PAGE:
Are you in your feels about the recent Supreme Court ruling? Do you have strong opinions about our nation’s involvement in overseas affairs? Maybe you struggle with the need for parades for LGBTQ+ members or you have concerns about gun control laws as it pertains to your children’s education institutions? While these are all important issues, their controversial matter can spark anxiety for many. And if you’re one of those individuals, don’t worry, we won’t be discussing any of those topics today. But…because we know that the aftermath and constant conversation of current events can often trigger unhealthy responses in our bodies, we do want to talk about THAT!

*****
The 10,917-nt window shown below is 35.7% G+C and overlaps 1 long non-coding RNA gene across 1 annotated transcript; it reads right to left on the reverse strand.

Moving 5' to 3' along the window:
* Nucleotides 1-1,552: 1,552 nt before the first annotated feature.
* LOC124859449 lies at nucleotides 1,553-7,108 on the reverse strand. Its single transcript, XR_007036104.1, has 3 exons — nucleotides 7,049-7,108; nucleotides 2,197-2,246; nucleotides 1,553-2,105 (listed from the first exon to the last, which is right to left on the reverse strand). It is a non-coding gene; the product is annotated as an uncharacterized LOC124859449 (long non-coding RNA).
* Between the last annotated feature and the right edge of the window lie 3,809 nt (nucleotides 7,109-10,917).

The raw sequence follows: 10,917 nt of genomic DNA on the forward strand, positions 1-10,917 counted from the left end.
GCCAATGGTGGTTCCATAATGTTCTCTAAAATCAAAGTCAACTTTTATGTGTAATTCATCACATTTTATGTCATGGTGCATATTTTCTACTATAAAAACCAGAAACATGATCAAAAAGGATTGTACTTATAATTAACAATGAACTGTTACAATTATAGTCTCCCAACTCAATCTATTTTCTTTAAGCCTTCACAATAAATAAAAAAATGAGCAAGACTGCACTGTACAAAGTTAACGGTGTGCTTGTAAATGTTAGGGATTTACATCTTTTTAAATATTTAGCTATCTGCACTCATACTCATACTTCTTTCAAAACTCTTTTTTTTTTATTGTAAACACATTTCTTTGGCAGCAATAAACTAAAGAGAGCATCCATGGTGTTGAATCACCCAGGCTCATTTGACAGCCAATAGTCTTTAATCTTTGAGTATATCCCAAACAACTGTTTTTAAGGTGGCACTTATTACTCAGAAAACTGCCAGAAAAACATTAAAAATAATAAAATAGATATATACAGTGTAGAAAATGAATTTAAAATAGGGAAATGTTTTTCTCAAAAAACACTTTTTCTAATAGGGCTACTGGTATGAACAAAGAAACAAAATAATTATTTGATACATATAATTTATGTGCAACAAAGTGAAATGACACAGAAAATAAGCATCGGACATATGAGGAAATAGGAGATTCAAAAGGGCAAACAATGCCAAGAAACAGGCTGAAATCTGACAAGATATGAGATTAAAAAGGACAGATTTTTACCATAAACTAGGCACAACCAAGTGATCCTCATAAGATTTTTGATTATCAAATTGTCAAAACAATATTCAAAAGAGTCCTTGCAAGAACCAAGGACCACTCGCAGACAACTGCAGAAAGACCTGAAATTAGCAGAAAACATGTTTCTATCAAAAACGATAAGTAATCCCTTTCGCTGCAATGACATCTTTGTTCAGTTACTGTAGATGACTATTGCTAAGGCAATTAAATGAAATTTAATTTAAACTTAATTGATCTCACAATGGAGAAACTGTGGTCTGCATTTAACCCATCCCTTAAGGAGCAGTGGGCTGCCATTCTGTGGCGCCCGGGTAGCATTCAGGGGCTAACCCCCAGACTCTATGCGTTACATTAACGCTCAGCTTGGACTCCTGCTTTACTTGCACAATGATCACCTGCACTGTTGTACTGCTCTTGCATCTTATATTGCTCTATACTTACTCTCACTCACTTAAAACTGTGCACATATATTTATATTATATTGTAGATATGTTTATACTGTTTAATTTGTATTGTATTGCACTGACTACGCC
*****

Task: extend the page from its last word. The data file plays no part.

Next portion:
So, lets first discuss what anxiety may look like in our bodies—physically, emotionally, and mentally—so we can act on it before it becomes bigger than we feel like we can handle.
Physical traits of anxiety—This looks like body soreness, aches or fatigue and can be felt in the form of a headache, or tension in the neck or shoulders. You may also experience an increase in your heart rate or palpitations that can either be felt from within your body or by placing your open palm against your chest or a decrease in ease of breathing. Sometimes individuals experience sweating or hot flashes. Others will notice trembling or shaking usually in their hands, but sometimes in their legs (ie. bouncing or swaying) as a subconscious response.
Emotional traits of anxiety—This looks like excess amounts of worrying, sadness, or even anger. If you recognize you are more sensitive or touchy than usual, chances are you could be carrying around anxious thoughts and not even know it.